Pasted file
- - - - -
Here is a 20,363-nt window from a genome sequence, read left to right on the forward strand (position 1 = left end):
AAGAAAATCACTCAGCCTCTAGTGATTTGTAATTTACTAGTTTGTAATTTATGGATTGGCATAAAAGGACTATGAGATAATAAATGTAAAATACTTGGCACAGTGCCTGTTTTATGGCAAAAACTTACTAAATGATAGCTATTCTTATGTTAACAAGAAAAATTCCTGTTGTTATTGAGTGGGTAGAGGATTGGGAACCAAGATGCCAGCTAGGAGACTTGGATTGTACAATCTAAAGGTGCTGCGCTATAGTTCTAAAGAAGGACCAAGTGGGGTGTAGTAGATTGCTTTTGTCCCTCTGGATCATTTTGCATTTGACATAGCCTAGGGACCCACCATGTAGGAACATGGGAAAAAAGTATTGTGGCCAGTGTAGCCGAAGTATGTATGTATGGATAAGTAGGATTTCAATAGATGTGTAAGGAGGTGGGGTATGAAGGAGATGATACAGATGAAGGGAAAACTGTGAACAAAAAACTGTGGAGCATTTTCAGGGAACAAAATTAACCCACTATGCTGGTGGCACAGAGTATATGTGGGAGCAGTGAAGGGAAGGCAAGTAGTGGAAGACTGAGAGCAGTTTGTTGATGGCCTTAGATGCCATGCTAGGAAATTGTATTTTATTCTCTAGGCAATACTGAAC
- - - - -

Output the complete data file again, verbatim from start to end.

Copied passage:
Here is a 20,363-nt window from a genome sequence, read left to right on the forward strand (position 1 = left end):
AAGAAAATCACTCAGCCTCTAGTGATTTGTAATTTACTAGTTTGTAATTTATGGATTGGCATAAAAGGACTATGAGATAATAAATGTAAAATACTTGGCACAGTGCCTGTTTTATGGCAAAAACTTACTAAATGATAGCTATTCTTATGTTAACAAGAAAAATTCCTGTTGTTATTGAGTGGGTAGAGGATTGGGAACCAAGATGCCAGCTAGGAGACTTGGATTGTACAATCTAAAGGTGCTGCGCTATAGTTCTAAAGAAGGACCAAGTGGGGTGTAGTAGATTGCTTTTGTCCCTCTGGATCATTTTGCATTTGACATAGCCTAGGGACCCACCATGTAGGAACATGGGAAAAAAGTATTGTGGCCAGTGTAGCCGAAGTATGTATGTATGGATAAGTAGGATTTCAATAGATGTGTAAGGAGGTGGGGTATGAAGGAGATGATACAGATGAAGGGAAAACTGTGAACAAAAAACTGTGGAGCATTTTCAGGGAACAAAATTAACCCACTATGCTGGTGGCACAGAGTATATGTGGGAGCAGTGAAGGGAAGGCAAGTAGTGGAAGACTGAGAGCAGTTTGTTGATGGCCTTAGATGCCATGCTAGGAAATTGTATTTTATTCTCTAGGCAATACTGAAC